This week brings Seaplane’s first foray into our passion for vintage cars. In our travels we often spot examples of iconic automobiles, cars that marked their day, good examples whose values are on the rise. Our idea is, correctly bought, these appreciating drivers can be enjoyed, given what little they need, then sold for your investment or more.
Our first example is this 1988 BMW 325is, a handsome E30 coupe. Tough critics, we give it an 8/10 for paint — but a 9.5 for interior and mechanicals. A Southern car, it’s had every issue addressed as it’s arisen. Everything works, every light in the dash, the AC, the electric antenna. Watch the video.
“How’d you get into shirts?” we’re often asked at shows. The answer is they’re expressive, more forgiving than pants, and not too complicated to make.
So, by popular demand, here’s a crash course on the shirt production process.
In 2011 we started with a collection of vintage shirts. Our shoulder pleats and side curve, adapted from a bespoke English piece, give space for motion while remaining trim of line. Similarly, collar, cuffs, sleeve shape and hem are purloined from favorites.
If there’s a perfect wheel out there, why reinvent it?
Although it can be hard to spot differences, our dress shirt production process evolves with almost every cut, based on customer feedback and our experience on the road. Our patternmaker, Eng Gloninger, translates our instructions (i.e., “higher shoulder”) to seek the best compromise across the hundreds of different materials we use. When we make a change, Eng corrects pattern elements (i.e., collar stand or total sleeve length) that she knows will be impacted. Then she passes those elements to her husband, Andrew, to be digitized, graded and marked.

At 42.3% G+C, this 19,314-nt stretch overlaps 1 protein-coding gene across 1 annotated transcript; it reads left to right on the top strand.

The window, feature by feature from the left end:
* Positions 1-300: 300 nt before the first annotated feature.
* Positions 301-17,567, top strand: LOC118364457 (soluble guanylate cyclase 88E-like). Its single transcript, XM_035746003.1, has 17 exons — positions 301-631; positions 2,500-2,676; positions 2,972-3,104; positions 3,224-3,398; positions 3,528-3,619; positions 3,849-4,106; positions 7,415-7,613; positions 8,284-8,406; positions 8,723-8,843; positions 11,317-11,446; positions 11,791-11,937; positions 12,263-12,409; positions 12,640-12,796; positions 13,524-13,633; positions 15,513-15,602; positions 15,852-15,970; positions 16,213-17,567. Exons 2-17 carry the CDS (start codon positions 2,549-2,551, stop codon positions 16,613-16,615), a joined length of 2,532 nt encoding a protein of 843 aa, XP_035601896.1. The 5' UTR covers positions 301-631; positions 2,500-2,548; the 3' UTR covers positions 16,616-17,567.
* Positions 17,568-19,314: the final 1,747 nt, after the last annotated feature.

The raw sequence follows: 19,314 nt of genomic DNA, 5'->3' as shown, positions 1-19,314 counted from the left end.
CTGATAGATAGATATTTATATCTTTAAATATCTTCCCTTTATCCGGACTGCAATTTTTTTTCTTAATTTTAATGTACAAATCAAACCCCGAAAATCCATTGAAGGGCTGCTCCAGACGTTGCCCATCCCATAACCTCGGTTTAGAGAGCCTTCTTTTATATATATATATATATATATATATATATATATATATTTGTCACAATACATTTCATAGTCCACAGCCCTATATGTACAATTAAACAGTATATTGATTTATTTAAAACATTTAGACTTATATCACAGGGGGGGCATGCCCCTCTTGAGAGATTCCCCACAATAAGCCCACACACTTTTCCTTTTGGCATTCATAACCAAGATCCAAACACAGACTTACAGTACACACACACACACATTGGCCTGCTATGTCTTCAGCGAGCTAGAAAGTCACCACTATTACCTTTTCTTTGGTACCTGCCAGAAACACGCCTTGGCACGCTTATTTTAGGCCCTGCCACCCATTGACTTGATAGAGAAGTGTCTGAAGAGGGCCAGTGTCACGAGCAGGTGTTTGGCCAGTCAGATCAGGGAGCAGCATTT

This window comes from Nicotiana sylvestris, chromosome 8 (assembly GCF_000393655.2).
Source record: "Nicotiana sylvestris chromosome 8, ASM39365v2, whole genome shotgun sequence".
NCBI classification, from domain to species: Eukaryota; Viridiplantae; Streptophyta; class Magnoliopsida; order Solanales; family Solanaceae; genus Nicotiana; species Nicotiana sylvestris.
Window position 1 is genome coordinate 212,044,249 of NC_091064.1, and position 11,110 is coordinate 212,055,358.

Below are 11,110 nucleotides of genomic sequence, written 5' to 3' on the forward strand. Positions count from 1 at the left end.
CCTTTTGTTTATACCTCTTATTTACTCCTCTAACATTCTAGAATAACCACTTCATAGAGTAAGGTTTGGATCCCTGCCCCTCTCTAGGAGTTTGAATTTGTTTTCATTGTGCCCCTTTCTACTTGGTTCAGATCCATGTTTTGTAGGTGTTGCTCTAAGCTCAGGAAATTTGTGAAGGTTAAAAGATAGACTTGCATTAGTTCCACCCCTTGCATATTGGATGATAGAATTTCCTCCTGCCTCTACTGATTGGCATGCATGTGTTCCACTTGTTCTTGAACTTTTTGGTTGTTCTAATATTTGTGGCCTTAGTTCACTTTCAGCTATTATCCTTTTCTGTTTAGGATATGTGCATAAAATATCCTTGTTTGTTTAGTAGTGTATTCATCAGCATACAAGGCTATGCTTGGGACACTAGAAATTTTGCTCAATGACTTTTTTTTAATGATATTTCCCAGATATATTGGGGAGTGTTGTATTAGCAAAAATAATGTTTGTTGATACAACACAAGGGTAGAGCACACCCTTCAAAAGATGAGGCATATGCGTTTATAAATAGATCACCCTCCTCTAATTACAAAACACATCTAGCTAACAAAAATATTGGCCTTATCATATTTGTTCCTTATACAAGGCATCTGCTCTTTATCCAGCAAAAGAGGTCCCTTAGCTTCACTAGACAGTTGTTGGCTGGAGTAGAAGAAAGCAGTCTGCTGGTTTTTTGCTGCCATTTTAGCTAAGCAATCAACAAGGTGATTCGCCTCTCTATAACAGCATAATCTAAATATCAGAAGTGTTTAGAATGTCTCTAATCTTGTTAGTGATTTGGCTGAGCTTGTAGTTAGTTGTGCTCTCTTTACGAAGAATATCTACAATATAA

Starting with our sample, size large, Andrew uses computer aided design to expand or contract the pattern to 6 additional sizes, creating subtle shape changes in each element of the shirt.
At Seaplane’s start, for simplicity we made only small, medium and large.
Later, as we observed our fit on clients at shows, we added 4 more sizes.
Because our remnants come in different widths, HQ’s first step is to group similar widths to cut together in eventual order for marketing.
Then HQ requests markers based on the width of the narrowest fabric in each lot, because you can cut materials wider than the marker (using waste for bow ties), but not narrower.
The cutting ticket is our best guess at size demand for each print.
After the pattern has been graded, Andrew creates a marker for each size by laying elements in the most efficient manner possible (while observing constraints like print alignment across front panels).
Andrew has made markers for our longsleeve at 54”, 48” and 44”; our shortsleeve at 54”, 48”, 42”, and 40”; and our tunic at 54” and 48”. Consider that each of 3 styles in 7 sizes has 13 elements — you’ll feel for the cutter!
In narrower cuts, some elements of the larger sizes (such as front panels) may not fit side-by-side, so elements reshuffle. The result is longer markers for the larger sizes — at 44”, our XXL longsleeve consumes 58% more material than the XXS.
The cutter’s first step is to mark, usually with masking tape on the cutting table, the length of each size’s marker. Then he lays one layer of fabric between those marks for each unit ordered in each size, staples on the marker for stability, and uses an electric saw to cut right through the pile.
In the shirt production process, although sewers get a bit more efficient, sewing costs as much for the thousandth unit as for the twentieth. Economy of scale, which benefits us all, happens on the cutting table.